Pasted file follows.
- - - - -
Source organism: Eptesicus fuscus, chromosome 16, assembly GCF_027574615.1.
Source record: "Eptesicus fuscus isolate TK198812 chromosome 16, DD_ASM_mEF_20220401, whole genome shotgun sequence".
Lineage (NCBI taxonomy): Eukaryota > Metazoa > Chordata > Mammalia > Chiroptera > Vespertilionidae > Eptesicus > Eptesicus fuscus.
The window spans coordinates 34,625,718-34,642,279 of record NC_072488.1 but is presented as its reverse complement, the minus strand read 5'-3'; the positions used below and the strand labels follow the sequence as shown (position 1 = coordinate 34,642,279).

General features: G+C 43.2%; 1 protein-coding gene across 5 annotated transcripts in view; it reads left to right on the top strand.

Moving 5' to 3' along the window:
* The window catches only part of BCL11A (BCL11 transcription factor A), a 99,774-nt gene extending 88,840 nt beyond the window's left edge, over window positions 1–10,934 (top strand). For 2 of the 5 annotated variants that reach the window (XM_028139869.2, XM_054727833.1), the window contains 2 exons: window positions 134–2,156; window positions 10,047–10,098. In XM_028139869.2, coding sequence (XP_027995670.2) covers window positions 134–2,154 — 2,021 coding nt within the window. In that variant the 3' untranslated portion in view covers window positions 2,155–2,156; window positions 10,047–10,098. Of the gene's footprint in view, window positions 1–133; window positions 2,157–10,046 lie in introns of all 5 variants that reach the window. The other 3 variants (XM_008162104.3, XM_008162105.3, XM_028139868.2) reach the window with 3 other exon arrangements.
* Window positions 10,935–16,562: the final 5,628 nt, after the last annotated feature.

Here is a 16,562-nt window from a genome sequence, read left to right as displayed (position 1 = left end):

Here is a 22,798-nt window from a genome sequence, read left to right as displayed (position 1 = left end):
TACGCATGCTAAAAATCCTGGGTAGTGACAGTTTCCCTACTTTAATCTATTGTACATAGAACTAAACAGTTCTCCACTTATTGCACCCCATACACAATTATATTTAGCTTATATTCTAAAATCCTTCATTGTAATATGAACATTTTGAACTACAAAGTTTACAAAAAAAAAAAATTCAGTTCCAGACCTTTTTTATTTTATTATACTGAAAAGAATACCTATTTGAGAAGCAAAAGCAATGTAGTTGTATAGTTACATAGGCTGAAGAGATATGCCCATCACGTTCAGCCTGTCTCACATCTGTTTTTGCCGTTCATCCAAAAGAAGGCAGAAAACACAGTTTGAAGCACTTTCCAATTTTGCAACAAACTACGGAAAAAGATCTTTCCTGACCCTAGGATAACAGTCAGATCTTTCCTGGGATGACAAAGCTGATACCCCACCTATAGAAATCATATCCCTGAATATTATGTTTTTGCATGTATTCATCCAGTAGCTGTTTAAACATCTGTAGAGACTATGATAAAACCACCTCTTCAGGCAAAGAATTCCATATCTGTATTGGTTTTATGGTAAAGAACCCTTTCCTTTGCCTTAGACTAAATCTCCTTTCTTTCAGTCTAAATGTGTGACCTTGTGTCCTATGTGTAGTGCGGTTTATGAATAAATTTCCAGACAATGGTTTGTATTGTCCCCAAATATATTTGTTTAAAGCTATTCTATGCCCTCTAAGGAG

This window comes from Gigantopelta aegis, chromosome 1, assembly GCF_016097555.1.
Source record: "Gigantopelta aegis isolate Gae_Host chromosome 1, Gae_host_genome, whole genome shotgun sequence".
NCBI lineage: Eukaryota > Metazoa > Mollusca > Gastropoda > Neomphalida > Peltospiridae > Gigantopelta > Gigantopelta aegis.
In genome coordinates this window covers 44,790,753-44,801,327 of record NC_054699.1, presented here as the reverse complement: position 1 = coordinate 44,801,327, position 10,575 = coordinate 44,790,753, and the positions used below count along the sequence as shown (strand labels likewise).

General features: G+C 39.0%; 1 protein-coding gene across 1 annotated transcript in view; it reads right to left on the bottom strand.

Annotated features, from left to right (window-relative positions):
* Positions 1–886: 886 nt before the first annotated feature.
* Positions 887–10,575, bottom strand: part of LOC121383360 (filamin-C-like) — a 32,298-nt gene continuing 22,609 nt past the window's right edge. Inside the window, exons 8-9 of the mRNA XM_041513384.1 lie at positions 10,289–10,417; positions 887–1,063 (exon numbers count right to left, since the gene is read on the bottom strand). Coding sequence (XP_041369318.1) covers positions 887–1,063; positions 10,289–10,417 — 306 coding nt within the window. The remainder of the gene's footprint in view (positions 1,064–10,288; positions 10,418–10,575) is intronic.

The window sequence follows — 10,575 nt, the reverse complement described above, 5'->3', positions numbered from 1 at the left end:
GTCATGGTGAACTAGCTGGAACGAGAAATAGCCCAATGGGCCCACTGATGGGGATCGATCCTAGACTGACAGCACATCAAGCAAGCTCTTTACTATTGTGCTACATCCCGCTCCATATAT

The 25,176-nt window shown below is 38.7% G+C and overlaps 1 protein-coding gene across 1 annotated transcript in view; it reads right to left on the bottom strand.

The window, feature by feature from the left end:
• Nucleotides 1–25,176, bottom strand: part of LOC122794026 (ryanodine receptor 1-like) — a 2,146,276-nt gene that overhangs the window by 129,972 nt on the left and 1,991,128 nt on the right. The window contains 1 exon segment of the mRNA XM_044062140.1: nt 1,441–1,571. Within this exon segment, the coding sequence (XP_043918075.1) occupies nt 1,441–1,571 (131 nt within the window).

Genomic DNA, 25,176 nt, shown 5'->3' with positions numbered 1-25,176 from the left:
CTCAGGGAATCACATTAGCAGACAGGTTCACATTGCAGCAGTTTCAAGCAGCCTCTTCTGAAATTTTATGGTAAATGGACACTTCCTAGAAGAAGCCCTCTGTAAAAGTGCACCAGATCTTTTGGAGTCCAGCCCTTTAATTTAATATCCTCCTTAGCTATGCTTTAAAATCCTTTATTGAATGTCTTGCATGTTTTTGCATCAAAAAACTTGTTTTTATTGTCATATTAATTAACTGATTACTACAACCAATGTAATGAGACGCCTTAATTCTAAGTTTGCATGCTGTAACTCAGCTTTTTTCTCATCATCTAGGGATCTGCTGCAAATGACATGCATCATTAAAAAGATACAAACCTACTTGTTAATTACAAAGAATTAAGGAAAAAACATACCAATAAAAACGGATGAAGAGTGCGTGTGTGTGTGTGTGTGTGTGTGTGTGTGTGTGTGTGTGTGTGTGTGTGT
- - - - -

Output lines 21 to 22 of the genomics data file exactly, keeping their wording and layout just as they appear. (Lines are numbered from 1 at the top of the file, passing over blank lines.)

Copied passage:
GTCATGGTGAACTAGCTGGAACGAGAAATAGCCCAATGGGCCCACTGATGGGGATCGATCCTAGACTGACAGCACATCAAGCAAGCTCTTTACTATTGTGCTACATCCCGCTCCATATAT

The 25,176-nt window shown below is 38.7% G+C and overlaps 1 protein-coding gene across 1 annotated transcript in view; it reads right to left on the bottom strand.